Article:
NECS Graduate Workshop 2018
To Prefer Not To: Media Inoperativities
Call for Papers
‘NE TRAVAILLEZ JAMAIS’ (’NEVER WORK’). In 1953, Guy Debord painted this slogan on a concrete wall on the Rue de Seine in Paris. Made at a time and place in which labour appeared to be increasingly saturated by the logic of capitalism and the commodity form, this must have seemed, to some, a politically radical proposition. However, the social, cultural, and political conditions of labor have since undergone significant changes. On the one hand, the prevalence of zero-hour and short-term contracts means that more and more people are forced to endure precarious conditions of employment. On the other hand, the proliferation and mobilisation of job opportunities, the implicit demand for the 24/7 availability of freelancers, and the relentless imperatives of efficiency and productivity—all these contribute to the development of what Byung-Chul Han has called ‘the burnout society’. Inasmuch as employment security has turned into a luxury, the anxieties and stresses derived from the burnout society are driving many people into restless lives. The blurred distinction between on- and off-time may lead one to surmise that people are never not working.
Media technologies and media practices have been integral to these developments in many ways. For example, the use of laptops, tablets, and smartphones in almost all areas of daily life makes people as easily available to their bosses and work colleagues as to friends and family at any hour of the day: late-evening work emails can pop up on a tablet’s screen, interrupting a movie or TV series. At the same time, the portable character of such devices can have the effect of dislocating work from a specific place, such as an office. With these devices and their affordances, work can, potentially, take place anywhere and at any time. Moreover, these dispositives, and the dynamics of production to which they respond, are constitutive of a broader network of power relations articulated through administrative measures, laws, and information technologies. However, when coupled with the incessant demand to improve individual and group productivity, the user-friendly convenience of such media can also act as a social and psychological burden. But is there a way in which media-based practices be used to think through and manifest alternative—perhaps resistant—economies of efficiency, productivity, and labour?
For this workshop we invite graduate students to explore such an alternative set of possibilities emerging from the relations between media and the imperatives of efficiency and productivity. This, namely, is the way in which phenomena of inoperativity can crystallise in and through media practices. Giorgio Agamben’s theoretical formulations of this term might provide a point of departure. For Agamben, ‘inoperativity’ designates the manifestation of ethical and political life as the potentiality not to do something (build, write, perform, etc.). One literary example Agamben gives of this is Herman Melville’s figure of Bartleby. As a scrivener characterised by his preference for not writing, Bartleby continually manifests his potentiality not-to-write. Bartleby’s existence does not need any form of achievement or self-assertive gesture in order to affirm itself: his presence—and also his power—is only made palpable by means of the pure suspension of action.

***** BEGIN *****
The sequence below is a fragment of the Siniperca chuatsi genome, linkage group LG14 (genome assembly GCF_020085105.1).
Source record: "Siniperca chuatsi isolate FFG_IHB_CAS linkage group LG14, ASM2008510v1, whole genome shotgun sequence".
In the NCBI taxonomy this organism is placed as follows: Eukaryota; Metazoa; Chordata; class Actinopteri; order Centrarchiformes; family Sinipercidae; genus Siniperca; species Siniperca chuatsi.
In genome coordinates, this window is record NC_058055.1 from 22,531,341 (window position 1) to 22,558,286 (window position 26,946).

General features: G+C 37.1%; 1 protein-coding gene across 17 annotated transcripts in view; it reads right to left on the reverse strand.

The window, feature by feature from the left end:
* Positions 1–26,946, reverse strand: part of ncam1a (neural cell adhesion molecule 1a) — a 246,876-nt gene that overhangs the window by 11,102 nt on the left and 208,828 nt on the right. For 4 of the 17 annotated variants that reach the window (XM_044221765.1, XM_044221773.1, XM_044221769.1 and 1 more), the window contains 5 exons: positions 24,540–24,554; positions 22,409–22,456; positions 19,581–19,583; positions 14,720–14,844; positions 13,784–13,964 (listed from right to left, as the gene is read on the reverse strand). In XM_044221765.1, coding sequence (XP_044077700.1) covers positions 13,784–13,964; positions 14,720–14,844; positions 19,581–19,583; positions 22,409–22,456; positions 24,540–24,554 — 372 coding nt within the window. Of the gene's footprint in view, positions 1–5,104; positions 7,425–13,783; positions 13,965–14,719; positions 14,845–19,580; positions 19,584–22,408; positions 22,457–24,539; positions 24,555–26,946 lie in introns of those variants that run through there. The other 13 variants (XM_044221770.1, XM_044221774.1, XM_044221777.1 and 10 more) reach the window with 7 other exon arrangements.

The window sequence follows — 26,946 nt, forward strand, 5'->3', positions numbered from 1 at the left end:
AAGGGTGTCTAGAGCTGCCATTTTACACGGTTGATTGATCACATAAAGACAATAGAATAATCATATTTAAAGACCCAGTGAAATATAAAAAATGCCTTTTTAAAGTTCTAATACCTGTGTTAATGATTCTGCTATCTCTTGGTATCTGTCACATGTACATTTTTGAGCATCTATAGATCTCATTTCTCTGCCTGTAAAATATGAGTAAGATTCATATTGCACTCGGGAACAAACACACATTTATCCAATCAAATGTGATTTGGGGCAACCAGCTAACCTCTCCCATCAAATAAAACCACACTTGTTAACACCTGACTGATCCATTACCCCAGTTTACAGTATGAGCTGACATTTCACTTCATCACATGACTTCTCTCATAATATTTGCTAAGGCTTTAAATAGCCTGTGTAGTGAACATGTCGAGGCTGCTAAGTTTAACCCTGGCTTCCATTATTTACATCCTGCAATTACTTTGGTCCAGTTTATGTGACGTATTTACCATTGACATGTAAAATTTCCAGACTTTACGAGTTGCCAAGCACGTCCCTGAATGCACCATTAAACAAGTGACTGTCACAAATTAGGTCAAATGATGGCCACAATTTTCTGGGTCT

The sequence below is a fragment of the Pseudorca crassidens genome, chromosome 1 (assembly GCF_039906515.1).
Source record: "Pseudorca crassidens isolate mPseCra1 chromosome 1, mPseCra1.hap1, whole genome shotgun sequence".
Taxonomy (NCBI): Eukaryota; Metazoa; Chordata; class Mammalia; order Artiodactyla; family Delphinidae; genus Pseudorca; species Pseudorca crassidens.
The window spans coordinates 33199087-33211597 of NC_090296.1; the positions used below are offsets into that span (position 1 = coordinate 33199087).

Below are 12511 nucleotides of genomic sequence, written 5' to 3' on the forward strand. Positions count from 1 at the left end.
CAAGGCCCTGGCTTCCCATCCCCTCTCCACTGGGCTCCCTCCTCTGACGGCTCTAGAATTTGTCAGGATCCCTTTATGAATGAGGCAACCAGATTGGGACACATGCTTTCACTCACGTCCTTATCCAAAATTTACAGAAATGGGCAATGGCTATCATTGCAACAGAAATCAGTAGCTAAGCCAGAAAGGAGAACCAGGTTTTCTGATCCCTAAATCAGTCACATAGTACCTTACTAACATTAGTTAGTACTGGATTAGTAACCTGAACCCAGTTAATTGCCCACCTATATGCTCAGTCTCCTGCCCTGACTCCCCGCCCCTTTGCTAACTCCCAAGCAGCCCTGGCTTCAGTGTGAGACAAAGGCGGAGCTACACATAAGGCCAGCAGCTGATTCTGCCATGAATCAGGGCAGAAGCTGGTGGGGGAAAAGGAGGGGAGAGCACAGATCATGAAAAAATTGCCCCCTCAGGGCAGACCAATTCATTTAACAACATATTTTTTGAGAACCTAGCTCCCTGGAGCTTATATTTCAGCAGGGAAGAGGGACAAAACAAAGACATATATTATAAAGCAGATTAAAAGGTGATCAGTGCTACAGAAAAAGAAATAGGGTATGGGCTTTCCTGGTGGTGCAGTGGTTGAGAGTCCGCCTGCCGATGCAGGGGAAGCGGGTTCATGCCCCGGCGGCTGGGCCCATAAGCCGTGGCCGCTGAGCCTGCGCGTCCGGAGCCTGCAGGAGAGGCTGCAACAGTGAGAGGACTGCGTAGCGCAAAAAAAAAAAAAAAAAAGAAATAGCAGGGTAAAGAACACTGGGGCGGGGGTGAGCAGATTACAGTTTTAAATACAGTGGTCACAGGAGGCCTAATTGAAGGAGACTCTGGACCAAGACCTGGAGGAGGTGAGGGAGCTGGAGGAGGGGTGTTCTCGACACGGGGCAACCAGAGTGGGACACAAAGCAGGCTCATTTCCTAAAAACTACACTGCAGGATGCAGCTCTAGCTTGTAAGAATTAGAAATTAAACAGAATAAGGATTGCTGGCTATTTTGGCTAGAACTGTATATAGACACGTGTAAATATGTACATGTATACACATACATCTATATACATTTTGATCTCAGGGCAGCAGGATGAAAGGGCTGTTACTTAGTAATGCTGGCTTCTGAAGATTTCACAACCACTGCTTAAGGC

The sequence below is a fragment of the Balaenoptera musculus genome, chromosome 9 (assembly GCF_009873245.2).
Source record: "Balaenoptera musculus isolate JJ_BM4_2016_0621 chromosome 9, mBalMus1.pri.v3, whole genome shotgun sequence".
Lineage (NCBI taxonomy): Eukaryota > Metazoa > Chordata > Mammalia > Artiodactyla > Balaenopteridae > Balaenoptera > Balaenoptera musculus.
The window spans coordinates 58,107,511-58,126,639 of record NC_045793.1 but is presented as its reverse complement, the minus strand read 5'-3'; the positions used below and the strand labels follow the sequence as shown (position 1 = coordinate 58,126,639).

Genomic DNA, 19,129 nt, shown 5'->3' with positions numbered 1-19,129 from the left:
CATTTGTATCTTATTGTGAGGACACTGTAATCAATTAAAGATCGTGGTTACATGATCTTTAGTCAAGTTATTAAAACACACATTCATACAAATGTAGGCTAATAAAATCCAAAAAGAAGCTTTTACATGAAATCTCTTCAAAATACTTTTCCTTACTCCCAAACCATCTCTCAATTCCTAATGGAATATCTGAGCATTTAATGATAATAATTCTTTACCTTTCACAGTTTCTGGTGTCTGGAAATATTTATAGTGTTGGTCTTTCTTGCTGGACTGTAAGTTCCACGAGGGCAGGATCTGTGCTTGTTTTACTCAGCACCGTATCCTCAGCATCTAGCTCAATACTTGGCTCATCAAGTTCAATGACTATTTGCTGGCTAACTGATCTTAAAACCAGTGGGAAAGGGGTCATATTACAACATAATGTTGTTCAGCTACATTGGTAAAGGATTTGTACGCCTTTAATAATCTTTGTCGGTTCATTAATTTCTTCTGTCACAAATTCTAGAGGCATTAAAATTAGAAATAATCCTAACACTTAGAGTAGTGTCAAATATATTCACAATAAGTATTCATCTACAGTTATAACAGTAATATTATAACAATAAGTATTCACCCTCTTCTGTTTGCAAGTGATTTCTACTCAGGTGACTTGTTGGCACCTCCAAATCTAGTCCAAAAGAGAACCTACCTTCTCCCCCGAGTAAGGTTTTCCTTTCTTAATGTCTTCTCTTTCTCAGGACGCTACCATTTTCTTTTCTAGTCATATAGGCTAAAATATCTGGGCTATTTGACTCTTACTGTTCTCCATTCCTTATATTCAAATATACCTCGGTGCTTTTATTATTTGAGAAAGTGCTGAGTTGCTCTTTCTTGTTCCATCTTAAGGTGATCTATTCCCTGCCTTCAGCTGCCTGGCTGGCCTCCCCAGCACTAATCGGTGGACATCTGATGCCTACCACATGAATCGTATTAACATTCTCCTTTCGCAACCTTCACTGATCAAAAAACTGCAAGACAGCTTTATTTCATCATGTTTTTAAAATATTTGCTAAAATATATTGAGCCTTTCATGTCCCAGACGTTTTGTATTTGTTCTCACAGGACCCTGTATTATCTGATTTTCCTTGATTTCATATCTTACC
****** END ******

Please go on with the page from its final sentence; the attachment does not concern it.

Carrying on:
However, we also invite participants to reflect on how inoperativity can be thought outside or beyond this theoretical framework. One way of approaching inoperativity in media practices might be looking at the role of social media in forms of active political resistance to regimes of labour, such as strikes, occupations of public spaces, and other forms of civil disobedience. But recent media practices such as slow cinema, experimental video games, reality television, and durational performance and time-based art may lead us to think about inoperativity through another set of terms, including passivity and inactivity, slowness and inefficiency, or affective states such as boredom, idleness or distraction.
We welcome papers that address the overarching theme of the workshop, including those that consider, but are not limited to, the following topics:
- Gender-based, racial, and post- or decolonial inoperativities
- Migration, refugees, and the legal (im)possibilities of work
- Slacktivism and armchair activism
- Inoperative artistic and social practices (eg. Situationism)
- Narrativity and non-narrativity
- The body and corporeality as inoperative sites
- Wasted or unproductive time
- Stillness, slowness, and stasis
- Slow cinema or subtractive cinema
- Silence in artistic practices (e.g. John Cage’s 4:33)
- Suspensions and decelerations of production
- Affectivity (eg. boredom, idleness, apathy)
- Sleep and dreams
- Notions of utopia
- ‘Never work’ and the legacies of May ‘68
- The political and poetic potential of powerlessness
- Inoperative spaces (wastelands, unconquerable places and non-sites)
Please address abstracts (max. 200 words) along with institutional affiliation and a short bio (max. 150 words) to: firstname.lastname@example.org
Deadline for submission: 31.01.2018. Notification will follow shortly thereafter. The workshop language is English.
Utrecht University will not provide refunds: participants will cover their own travel and accommodation expenses. Travel information as well as a list of affordable hotels and other accommodation will be provided at the beginning of January.
Workshop attendance is free, but valid NECS membership is required to participate. Participants must register with NECS at http://necs.org/user/register and pay their fee by February 1st. For the terms of NECS membership, please also refer to our website http://necs.org/faq.
Organisers: Alba Giménez (University of South Wales), Christian Sancto (Utrecht University), Jiyu Zhang (Leiden University).